[Updated] IRS Releases Draft of New Form W-4 for 2019
Update: Following feedback from the payroll and tax communities, the Treasury Department and the IRS are postponing a release of substantial changes to the W-4, Employee’s Withholding Allowance Certificate, which were originally anticipated in 2019. Instead, the 2019 W-4 will remain largely consistent with the 2018 W-4, absent adjustments for inflation and should be available in the coming weeks. The IRS will work closely with stakeholders to make more substantive adjustments to the 2020 W-4 that will accurately reflect the changes encompassed in the new tax law. In the interim, the IRS strongly encourages taxpayers to review their withholding situation using the paycheck checkup to ensure withholding is not under- or over-withheld.
The Internal Revenue Service (IRS) has published an early draft of the 2019 Form W-4, Employee's Withholding Allowance Certificate, and corresponding instructions. Employers use the W-4 to withhold the proper amount of federal income tax from workers' paychecks. The IRS recommends that employees submit a new W-4 to their employer each year, or any time their personal or financial situations change.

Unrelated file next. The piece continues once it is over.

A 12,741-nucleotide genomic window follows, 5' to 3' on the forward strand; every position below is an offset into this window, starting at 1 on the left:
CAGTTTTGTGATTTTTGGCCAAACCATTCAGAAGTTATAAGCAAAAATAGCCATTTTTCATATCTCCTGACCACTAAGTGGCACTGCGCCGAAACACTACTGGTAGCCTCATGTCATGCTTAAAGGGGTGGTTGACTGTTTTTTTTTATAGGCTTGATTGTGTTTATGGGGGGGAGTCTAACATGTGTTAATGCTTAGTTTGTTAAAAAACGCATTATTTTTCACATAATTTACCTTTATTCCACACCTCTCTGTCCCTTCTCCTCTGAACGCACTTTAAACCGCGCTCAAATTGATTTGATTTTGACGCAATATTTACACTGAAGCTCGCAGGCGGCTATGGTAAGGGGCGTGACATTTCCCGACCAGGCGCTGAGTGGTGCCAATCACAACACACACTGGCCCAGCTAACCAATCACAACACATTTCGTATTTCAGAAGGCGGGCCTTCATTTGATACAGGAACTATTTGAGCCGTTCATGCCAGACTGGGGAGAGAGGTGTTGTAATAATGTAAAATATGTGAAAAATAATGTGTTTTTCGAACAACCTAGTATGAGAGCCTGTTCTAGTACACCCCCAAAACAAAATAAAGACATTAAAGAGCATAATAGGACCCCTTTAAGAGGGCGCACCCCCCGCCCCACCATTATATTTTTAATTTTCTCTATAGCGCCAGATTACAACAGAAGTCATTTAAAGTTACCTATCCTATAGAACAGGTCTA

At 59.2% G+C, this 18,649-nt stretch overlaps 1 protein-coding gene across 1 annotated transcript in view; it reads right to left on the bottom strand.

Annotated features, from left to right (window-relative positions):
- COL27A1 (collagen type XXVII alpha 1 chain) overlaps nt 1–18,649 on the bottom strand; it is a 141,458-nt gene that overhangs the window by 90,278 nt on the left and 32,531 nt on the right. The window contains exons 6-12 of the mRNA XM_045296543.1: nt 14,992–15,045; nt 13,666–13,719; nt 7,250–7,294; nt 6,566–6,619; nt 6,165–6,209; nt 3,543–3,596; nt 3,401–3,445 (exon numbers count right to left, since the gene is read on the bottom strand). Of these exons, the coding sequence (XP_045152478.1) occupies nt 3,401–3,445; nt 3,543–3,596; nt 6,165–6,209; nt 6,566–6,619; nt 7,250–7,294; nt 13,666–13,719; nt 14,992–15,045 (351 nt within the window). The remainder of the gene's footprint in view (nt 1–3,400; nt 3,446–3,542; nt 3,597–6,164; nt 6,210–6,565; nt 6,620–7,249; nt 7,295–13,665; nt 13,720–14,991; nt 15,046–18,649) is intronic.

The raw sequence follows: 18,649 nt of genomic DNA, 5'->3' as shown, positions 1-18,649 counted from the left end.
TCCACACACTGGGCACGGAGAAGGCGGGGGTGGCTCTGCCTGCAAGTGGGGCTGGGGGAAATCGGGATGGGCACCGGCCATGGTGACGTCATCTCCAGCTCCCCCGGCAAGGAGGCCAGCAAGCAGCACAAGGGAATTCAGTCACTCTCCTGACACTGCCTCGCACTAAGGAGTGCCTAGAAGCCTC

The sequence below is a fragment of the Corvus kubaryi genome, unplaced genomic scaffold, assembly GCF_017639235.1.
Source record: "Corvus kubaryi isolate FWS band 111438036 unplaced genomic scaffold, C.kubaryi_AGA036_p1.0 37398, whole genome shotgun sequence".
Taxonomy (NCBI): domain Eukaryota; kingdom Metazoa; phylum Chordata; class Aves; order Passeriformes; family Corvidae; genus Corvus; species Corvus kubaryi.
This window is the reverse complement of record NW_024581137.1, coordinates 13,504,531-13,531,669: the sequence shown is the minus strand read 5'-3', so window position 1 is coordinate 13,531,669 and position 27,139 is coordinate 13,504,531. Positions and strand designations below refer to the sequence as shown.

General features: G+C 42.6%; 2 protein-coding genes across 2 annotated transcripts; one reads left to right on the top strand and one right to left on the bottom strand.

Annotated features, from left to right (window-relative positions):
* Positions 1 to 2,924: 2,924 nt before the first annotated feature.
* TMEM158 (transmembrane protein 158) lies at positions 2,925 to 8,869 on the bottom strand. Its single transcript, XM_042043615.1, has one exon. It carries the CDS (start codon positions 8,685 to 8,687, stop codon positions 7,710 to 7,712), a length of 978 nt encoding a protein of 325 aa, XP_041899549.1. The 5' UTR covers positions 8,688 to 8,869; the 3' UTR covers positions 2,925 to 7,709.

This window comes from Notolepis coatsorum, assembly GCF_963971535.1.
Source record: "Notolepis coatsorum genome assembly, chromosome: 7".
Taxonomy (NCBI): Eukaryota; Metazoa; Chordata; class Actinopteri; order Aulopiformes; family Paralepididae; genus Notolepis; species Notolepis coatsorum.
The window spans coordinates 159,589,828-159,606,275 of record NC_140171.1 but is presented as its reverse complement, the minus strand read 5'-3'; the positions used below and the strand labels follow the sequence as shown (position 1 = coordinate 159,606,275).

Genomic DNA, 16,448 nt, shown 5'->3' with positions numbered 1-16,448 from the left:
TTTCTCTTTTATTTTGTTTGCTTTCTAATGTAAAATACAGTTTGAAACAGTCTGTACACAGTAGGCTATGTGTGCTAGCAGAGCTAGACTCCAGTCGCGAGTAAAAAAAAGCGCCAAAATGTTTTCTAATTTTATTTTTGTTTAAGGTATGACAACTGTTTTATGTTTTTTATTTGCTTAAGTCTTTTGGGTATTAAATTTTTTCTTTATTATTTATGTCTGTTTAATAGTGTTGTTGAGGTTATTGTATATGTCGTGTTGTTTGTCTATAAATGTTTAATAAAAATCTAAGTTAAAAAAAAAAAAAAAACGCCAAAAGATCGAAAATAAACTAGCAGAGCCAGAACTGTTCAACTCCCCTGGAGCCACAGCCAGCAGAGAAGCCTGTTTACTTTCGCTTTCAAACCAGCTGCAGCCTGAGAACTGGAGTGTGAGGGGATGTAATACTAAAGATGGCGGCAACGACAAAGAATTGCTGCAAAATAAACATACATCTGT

The IRS will produce another version of this early draft, probably by the end of the summer. Typically, the agency makes minimal changes to first-draft forms and instructions in the final editions. The IRS published this early draft to generate feedback from stakeholders — a 30-day comment period extends to July 7. This could mean more extensive changes to the form and instructions than the process typically engenders.